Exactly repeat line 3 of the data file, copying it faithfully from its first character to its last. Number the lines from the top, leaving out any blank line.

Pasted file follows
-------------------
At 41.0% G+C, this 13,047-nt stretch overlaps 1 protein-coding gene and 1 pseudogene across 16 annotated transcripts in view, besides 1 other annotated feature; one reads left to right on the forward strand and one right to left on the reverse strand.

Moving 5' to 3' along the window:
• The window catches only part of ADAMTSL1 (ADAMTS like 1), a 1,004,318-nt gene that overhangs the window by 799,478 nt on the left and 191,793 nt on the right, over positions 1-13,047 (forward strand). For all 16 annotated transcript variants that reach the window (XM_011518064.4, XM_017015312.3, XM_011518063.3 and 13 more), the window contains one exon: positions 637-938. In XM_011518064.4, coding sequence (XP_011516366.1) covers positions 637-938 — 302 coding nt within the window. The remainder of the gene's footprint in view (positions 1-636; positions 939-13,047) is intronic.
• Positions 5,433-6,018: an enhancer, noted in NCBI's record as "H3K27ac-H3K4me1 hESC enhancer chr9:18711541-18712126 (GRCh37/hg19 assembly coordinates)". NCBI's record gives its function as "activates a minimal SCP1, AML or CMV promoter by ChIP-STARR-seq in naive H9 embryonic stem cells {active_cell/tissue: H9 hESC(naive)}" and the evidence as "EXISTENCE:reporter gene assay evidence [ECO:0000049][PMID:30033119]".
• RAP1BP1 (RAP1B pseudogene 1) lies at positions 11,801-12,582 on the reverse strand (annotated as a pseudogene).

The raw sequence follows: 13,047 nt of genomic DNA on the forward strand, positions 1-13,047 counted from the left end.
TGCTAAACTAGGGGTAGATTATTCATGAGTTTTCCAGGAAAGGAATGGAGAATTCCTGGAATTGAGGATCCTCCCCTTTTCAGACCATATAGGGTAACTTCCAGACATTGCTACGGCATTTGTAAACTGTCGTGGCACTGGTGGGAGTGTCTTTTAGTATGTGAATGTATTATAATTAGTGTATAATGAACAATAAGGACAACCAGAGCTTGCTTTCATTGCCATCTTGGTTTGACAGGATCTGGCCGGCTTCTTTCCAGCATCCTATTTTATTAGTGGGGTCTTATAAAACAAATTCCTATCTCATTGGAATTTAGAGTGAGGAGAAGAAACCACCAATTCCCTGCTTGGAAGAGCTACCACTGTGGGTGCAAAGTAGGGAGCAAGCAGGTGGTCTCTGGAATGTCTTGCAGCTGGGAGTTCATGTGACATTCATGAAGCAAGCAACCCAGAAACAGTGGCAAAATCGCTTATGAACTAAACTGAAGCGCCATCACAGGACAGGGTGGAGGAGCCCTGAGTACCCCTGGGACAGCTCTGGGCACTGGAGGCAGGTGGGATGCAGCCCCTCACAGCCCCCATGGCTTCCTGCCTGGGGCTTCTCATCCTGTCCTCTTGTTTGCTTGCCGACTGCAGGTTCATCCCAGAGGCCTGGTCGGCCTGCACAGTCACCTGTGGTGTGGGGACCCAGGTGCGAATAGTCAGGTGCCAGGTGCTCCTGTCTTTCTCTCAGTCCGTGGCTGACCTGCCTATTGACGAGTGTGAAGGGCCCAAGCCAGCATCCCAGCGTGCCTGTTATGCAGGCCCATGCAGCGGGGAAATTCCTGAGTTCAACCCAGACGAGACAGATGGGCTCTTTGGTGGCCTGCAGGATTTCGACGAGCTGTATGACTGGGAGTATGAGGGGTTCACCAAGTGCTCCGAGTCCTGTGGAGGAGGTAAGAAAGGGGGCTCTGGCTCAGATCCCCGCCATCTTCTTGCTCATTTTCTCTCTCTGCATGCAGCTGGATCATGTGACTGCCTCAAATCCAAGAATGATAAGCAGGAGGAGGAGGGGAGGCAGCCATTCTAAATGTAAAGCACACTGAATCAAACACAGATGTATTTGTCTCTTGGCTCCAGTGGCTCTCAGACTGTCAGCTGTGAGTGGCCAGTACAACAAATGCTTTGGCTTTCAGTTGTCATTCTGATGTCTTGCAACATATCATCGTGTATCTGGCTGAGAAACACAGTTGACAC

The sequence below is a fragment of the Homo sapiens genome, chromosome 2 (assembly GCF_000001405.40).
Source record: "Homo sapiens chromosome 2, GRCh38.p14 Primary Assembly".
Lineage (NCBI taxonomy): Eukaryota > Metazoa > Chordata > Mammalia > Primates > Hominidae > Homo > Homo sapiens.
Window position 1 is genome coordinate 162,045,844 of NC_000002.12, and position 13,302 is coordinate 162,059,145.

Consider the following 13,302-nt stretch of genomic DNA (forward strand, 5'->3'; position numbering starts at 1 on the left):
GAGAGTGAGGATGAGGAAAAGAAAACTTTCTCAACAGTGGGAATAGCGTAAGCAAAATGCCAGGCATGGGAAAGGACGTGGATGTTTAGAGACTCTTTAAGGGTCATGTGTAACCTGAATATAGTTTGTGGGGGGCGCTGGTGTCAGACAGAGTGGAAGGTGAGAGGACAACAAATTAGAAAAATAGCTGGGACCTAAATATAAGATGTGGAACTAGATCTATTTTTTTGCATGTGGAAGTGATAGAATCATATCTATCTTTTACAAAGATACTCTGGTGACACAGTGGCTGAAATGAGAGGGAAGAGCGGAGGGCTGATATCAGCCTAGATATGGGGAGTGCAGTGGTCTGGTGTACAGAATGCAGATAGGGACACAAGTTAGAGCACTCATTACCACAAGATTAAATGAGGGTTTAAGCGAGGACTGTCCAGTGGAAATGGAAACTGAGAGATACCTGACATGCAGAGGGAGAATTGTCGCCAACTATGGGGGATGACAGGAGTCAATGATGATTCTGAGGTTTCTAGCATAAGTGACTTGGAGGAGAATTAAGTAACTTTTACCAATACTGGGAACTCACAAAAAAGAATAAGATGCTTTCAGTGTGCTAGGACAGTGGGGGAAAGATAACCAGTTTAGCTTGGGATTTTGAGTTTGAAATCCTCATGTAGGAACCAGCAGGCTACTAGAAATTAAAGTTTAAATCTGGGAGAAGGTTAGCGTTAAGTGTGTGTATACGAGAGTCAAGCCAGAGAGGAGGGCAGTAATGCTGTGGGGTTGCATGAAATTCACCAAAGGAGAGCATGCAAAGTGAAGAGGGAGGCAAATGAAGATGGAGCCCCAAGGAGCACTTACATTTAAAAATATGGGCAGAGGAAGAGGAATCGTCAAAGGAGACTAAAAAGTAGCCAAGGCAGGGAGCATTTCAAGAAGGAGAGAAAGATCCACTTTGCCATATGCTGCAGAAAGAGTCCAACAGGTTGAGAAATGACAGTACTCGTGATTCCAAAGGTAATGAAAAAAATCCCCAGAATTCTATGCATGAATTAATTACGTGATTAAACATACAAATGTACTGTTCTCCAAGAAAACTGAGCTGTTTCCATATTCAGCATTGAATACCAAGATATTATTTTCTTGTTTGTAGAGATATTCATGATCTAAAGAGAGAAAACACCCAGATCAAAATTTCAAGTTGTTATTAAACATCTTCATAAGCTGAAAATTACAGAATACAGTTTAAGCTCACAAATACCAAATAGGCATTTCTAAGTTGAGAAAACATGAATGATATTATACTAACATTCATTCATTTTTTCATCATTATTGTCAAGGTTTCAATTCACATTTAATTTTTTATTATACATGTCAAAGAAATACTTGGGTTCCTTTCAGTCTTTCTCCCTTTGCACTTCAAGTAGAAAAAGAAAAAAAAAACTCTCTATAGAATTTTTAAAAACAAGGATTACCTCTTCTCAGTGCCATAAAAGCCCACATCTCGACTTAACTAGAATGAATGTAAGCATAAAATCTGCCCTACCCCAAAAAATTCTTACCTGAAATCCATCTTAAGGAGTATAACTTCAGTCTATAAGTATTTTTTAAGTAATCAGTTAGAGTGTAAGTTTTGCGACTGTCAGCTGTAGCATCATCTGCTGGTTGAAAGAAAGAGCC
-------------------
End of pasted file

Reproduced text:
• The window catches only part of ADAMTSL1 (ADAMTS like 1), a 1,004,318-nt gene that overhangs the window by 799,478 nt on the left and 191,793 nt on the right, over positions 1-13,047 (forward strand). For all 16 annotated transcript variants that reach the window (XM_011518064.4, XM_017015312.3, XM_011518063.3 and 13 more), the window contains one exon: positions 637-938. In XM_011518064.4, coding sequence (XP_011516366.1) covers positions 637-938 — 302 coding nt within the window. The remainder of the gene's footprint in view (positions 1-636; positions 939-13,047) is intronic.